As an individual, I wish Chris all the best. It’s outrageous that a political Scots nationalist could be questioned in his own home by his own military employers, doubting his probity and integrity.

As the Law And Religion UK blog tartly noted: “If candidature for the deputy leadership of the SNP was seen by the MoD as a potential security issue, how does it feel about the present Scottish Government?”

But it’s funny how certain legal rulings reveal what your fundamental convictions are. I’ve been asking myself: would I be an independence supporter if the case that was being made for it was culturally, linguistically, ethnically or racially purist?

Would I be an independence supporter if the case for it was similar to, say, the hard Brexiteers’ case for Leave – meaning low taxes, a harsh welfare system and labour market, anti-immigrant, geopolitically vainglorious?

The answer to both questions, honestly, would be no. Or at least, it would be no if those arguments tied such policies intrinsically to the realisation of Scottish nationhood. Or whether it looked like those policies were the ones that might amass a majority for independence, under some future referendum.

So to that extent, I find that I’m not a “philosophical nationalist”, according to Judge Eccles’s ruling. My opinion or viewpoint on independence is always going to be “based on the present state of information available” about it.

Just to be clear, and for what it’s worth, I think extremely highly of the current state of Scotland’s resources, structures and history. I think independence would bring a “Second Enlightenment” to this country.

We have an extraordinary opportunity to be an exemplar of modernity – which means good governance, future-ready institutions and policies, active and intelligent citizenship. Scratch me even lightly, and I’ll gush all over you to talk up Scotland’s global, and even moral, potential.

But I can’t ever be an “existential nationalist”. I can only ever be a utilitarian, left-green nationalist. Someone who sees an opportunity to harness some of Scotland’s legacies (and not all of them: see our blood-soaked lieutenant role in Empire) to a progressive and socially-just policy agenda.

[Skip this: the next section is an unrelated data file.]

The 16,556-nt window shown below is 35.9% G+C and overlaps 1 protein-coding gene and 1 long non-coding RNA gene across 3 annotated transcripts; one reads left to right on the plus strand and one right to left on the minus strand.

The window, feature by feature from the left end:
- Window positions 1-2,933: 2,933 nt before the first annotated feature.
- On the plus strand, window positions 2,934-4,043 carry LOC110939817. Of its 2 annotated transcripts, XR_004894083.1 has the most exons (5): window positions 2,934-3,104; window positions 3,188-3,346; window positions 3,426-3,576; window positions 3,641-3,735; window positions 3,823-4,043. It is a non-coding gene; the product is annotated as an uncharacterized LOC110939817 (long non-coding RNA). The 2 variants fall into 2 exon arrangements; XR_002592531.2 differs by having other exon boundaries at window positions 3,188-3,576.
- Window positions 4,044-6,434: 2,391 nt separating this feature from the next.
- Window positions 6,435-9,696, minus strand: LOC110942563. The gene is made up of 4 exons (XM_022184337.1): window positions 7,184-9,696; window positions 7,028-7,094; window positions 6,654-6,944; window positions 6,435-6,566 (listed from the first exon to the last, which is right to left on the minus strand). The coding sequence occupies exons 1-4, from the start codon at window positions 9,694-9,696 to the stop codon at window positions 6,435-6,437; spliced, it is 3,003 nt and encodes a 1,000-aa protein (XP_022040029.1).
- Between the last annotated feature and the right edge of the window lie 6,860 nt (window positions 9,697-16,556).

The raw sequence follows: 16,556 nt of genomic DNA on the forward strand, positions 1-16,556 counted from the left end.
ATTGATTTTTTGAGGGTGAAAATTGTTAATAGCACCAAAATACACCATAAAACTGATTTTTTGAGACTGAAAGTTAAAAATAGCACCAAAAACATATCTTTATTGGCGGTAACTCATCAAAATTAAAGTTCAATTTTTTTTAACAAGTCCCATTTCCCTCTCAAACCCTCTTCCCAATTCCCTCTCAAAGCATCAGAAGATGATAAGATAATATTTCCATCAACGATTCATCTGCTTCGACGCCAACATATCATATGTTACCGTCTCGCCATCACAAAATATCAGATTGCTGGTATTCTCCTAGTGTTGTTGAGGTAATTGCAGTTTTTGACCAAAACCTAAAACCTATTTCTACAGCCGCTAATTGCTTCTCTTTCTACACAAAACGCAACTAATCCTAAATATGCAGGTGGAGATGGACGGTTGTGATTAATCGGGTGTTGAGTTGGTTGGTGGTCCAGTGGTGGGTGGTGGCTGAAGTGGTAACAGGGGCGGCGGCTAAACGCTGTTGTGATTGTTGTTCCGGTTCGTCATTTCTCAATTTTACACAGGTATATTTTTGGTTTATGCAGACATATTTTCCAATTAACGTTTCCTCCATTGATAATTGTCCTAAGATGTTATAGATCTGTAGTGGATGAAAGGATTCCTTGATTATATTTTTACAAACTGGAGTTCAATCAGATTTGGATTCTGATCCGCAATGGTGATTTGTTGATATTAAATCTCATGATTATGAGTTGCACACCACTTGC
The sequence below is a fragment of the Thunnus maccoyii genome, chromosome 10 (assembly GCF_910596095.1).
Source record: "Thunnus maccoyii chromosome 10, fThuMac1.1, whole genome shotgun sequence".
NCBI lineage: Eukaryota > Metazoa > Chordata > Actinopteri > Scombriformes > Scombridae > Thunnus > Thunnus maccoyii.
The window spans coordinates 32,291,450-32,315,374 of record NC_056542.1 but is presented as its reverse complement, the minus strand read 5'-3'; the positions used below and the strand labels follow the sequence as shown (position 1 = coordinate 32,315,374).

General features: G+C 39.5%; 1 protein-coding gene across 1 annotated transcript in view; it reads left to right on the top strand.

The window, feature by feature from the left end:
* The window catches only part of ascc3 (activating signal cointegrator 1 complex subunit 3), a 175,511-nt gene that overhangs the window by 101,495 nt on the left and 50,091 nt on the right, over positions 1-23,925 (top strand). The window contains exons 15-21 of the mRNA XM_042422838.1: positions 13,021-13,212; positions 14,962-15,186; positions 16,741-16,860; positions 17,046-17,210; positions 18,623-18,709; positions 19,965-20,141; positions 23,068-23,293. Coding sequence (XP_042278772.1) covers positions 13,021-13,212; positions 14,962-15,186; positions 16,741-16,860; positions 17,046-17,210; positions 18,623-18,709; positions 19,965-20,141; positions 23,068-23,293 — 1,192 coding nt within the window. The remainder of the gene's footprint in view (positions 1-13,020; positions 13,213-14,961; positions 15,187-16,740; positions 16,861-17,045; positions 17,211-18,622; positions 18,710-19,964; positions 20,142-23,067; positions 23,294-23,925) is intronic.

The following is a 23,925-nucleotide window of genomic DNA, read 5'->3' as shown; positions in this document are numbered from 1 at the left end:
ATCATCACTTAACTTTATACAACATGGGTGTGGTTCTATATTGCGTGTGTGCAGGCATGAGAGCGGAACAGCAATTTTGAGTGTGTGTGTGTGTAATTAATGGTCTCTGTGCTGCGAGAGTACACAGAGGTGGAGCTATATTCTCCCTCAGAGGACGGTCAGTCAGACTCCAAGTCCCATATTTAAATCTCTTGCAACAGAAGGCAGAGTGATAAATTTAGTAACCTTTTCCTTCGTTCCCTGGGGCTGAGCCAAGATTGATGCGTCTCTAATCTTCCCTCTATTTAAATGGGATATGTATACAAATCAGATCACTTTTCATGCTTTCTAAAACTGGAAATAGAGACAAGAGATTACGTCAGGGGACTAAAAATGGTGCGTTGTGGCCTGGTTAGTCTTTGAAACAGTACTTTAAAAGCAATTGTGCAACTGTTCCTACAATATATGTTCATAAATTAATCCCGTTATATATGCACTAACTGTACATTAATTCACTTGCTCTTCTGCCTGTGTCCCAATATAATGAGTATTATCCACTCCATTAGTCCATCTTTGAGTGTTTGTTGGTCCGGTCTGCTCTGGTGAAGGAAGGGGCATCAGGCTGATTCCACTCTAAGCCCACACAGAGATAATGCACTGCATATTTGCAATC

The claimant may well have made himself clear in his evidence to Judge Eccles “that he does not believe in Scottish independence because it will necessarily lead to improved economic and social conditions for people living in Scotland”. However, I couldn’t really believe anything else.

It’s in my living memory that the figures known as the 79 Group (Alex Salmond, Jim Sillars, Kenny MacAskill and others) wrested the SNP directly on to the social-democrat/centre-left ground. This was a daring and strategic move. It opened up the possibility for the traditional Labour vote to think of independence as something that could directly improve their lives. And because of all that, I would contend, here we all are.

But I have enough family recall to remember my father, in our Roman Catholic house, railing away at William Wolfe, then SNP president, for raising objections to the Pope’s visit to Scotland. “You see, Pat? Home Rule is Kirk Rule,” my dad would pronounce incontrovertibly.

This was a hard personal legacy against Scottish nationalism to overcome (and it took the love of a good and smart woman to shift it).

Judge Eccles rules herself “satisfied” that “the claimant’s belief in Scottish independence and the social democratic values of the SNP can be severed and considered separately”.

Well, I’m glad I’m not anywhere near that dock, presenting that case. Because they really can’t be severed by me. Whether I’m enjoying Chris tweaking the MoD’s nose, or not.